**Three-dimensional, Time-dependent Form**

At time *t* the surface Σ in Figure 1 contains a set of points arranged about a centroid **R** ( *t* ) and function **F** ( **r**, *t*) can be written as **F** ( **R** ( *t* ) + **r − R**(t), *t* ) = **F** ( **R** ( *t* ) + **ρ**, *t* ), with **ρ** independent of time. Variables are shifted to a new frame of reference attached to the moving surface, with origin at **R** ( *t* ). For a rigidly translating surface, the limits of integration are then independent of time, so:

where the limits of integration confining the integral to the region Σ no longer are time dependent so differentiation passes through the integration to act on the integrand only:

with the velocity of motion of the surface defined by:

This equation expresses the material derivative of the field, that is, the derivative with respect to a coordinate system attached to the moving surface. Having found the derivative, variables can be switched back to the original frame of reference. We notice that (see article on ** curl** ):

and that Stokes theorem allows the surface integral of the *curl* over Σ to be made a line integral over ∂Σ:

The sign of the line integral is based on the right-hand rule for the choice of direction of line element *d***s**. To establish this sign, for example, suppose the field **F** points in the positive *z*-direction, and the surface Σ is a portion of the *xy*-plane with perimeter ∂Σ. We adopt the normal to Σ to be in the positive *z*-direction. Positive traversal of ∂Σ is then counterclockwise (right-hand rule with thumb along *z*-axis). Then the integral on the left-hand side determines a *positive* flux of **F** through Σ. Suppose Σ translates in the positive *x*-direction at velocity **v**. An element of the boundary of Σ parallel to the *y*-axis, say *d***s**, sweeps out an area **v***t* **×** *d***s** in time *t*. If we integrate around the boundary ∂Σ in a counterclockwise sense, **v***t* **×** *d***s** points in the negative *z*-direction on the left side of ∂Σ (where *d***s** points downward), and in the positive *z*-direction on the right side of ∂Σ (where *d***s** points upward), which makes sense because Σ is moving to the right, adding area on the right and losing it on the left. On that basis, the flux of **F** is increasing on the right of ∂Σ and decreasing on the left. However, the dot-product **v × F •** *d***s** = −**F × v•** *d***s** = −**F • v ×** *d***s**. Consequently, the sign of the line integral is taken as negative.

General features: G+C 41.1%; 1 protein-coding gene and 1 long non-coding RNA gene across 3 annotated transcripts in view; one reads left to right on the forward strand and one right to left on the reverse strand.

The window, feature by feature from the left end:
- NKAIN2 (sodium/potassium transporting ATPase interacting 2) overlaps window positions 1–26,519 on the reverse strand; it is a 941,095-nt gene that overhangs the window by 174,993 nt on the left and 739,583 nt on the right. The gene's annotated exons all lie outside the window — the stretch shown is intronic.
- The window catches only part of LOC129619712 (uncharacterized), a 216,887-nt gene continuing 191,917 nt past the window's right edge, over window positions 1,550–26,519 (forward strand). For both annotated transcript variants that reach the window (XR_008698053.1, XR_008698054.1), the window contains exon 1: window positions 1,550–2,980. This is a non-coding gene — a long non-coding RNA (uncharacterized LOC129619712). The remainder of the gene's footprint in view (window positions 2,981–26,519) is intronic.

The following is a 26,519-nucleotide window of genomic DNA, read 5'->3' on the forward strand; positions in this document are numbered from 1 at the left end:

If **v** is a constant,

which is the quoted result. This proof does not consider the possibility of the surface deforming as it moves.

Read more about this topic: Leibniz Integral Rule, Proofs

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